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Matthews International Corporation (NASDAQ:MATW)'s Could Be A Buy For Its Upcoming Dividend

Simply Wall St

Regular readers will know that we love our dividends at Simply Wall St, which is why it's exciting to see Matthews International Corporation (NASDAQ:MATW) is about to trade ex-dividend in the next 2 days. If you purchase the stock on or after the 2nd of August, you won't be eligible to receive this dividend, when it is paid on the 19th of August.

Matthews International's next dividend payment will be US$0.20 per share, and in the last 12 months, the company paid a total of US$0.80 per share. Looking at the last 12 months of distributions, Matthews International has a trailing yield of approximately 2.3% on its current stock price of $34.66. If you buy this business for its dividend, you should have an idea of whether Matthews International's dividend is reliable and sustainable. So we need to investigate whether Matthews International can afford its dividend, and if the dividend could grow.

See our latest analysis for Matthews International

If a company pays out more in dividends than it earned, then the dividend might become unsustainable - hardly an ideal situation. Matthews International paid out a comfortable 34% of its profit last year. Yet cash flows are even more important than profits for assessing a dividend, so we need to see if the company generated enough cash to pay its distribution. Thankfully its dividend payments took up just 26% of the free cash flow it generated, which is a comfortable payout ratio.

It's positive to see that Matthews International's dividend is covered by both profits and cash flow, since this is generally a sign that the dividend is sustainable, and a lower payout ratio usually suggests a greater margin of safety before the dividend gets cut.

Click here to see the company's payout ratio, plus analyst estimates of its future dividends.

NasdaqGS:MATW Historical Dividend Yield, July 30th 2019

Have Earnings And Dividends Been Growing?

Businesses with strong growth prospects usually make the best dividend payers, because it's easier to grow dividends when earnings per share are improving. If earnings fall far enough, the company could be forced to cut its dividend. With that in mind, we're encouraged by the steady growth at Matthews International, with earnings per share up 3.2% on average over the last five years. Recent growth has not been impressive. Yet there are several ways to grow the dividend, and one of them is simply that the company may choose to pay out more of its earnings as dividends.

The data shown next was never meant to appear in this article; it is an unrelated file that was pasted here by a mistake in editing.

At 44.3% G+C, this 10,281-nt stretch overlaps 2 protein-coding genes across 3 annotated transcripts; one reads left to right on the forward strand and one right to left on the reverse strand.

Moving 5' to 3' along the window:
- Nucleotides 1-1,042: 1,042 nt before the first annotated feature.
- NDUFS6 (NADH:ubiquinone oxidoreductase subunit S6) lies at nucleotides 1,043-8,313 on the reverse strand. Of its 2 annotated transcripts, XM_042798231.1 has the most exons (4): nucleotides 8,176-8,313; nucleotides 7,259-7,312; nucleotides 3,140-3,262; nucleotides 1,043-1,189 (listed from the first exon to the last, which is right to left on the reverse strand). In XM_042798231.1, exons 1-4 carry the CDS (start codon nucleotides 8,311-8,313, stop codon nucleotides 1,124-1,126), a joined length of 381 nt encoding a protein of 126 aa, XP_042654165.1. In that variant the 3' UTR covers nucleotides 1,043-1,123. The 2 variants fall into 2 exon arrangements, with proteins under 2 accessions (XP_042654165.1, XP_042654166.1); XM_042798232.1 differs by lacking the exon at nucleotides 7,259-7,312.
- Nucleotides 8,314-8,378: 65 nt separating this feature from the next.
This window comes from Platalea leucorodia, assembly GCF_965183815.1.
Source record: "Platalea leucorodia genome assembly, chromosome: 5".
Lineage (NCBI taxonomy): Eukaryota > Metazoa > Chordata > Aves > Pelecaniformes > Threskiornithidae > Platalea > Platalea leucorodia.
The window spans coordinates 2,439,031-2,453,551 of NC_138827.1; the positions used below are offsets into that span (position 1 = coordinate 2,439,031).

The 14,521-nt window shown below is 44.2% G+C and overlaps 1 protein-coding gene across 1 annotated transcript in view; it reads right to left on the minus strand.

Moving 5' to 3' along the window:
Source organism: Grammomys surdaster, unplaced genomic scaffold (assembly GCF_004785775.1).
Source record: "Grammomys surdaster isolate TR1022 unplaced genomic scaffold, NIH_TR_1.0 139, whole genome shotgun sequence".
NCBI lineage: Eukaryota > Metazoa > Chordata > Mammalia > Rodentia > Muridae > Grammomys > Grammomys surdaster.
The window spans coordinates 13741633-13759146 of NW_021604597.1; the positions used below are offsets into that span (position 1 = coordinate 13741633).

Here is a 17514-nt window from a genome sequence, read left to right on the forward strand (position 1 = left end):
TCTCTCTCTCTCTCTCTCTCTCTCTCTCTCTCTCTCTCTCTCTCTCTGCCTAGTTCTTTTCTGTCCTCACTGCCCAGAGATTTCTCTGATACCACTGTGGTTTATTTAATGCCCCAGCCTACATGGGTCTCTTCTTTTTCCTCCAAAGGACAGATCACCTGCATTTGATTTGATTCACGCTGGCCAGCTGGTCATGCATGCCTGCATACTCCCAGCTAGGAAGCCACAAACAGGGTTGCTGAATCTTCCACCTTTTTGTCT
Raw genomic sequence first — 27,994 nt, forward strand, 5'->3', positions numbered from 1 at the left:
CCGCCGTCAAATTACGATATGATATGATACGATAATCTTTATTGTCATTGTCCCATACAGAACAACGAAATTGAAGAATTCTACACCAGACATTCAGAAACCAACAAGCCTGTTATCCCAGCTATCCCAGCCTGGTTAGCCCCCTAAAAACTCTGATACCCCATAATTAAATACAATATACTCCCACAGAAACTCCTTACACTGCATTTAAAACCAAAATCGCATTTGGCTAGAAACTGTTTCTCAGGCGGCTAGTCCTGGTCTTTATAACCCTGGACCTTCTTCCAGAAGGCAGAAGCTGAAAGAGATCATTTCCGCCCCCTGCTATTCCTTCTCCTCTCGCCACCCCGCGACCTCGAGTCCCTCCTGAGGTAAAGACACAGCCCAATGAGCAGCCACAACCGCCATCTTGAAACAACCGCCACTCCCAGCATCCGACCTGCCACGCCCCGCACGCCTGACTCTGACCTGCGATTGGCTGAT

Many investors will assess a company's dividend performance by evaluating how much the dividend payments have changed over time. Matthews International has delivered an average of 12% per year annual increase in its dividend, based on the past 10 years of dividend payments. We're glad to see dividends rising alongside earnings over a number of years, which may be a sign the company intends to share the growth with shareholders.

Final Takeaway

Is Matthews International worth buying for its dividend? Earnings per share have been growing moderately, and Matthews International is paying out less than half its earnings and cash flow as dividends, which is an attractive combination as it suggests the company is investing in growth. We would prefer to see earnings growing faster, but the best dividend stocks over the long term typically combine significant earnings per share growth with a low payout ratio, and Matthews International is halfway there. It's a promising combination that should mark this company worthy of closer attention.

Wondering what the future holds for Matthews International? See what the four analysts we track are forecasting, with this visualisation of its historical and future estimated earnings and cash flow

We wouldn't recommend just buying the first dividend stock you see, though. Here's a list of interesting dividend stocks with a greater than 2% yield and an upcoming dividend.

We aim to bring you long-term focused research analysis driven by fundamental data. Note that our analysis may not factor in the latest price-sensitive company announcements or qualitative material.

If you spot an error that warrants correction, please contact the editor at editorial-team@simplywallst.com. This article by Simply Wall St is general in nature. It does not constitute a recommendation to buy or sell any stock, and does not take account of your objectives, or your financial situation. Simply Wall St has no position in the stocks mentioned. Thank you for reading.